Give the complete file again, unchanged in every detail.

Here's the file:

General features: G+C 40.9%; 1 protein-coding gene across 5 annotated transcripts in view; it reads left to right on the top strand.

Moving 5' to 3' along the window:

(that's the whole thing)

General features: G+C 40.9%; 1 protein-coding gene across 5 annotated transcripts in view; it reads left to right on the top strand.

Moving 5' to 3' along the window: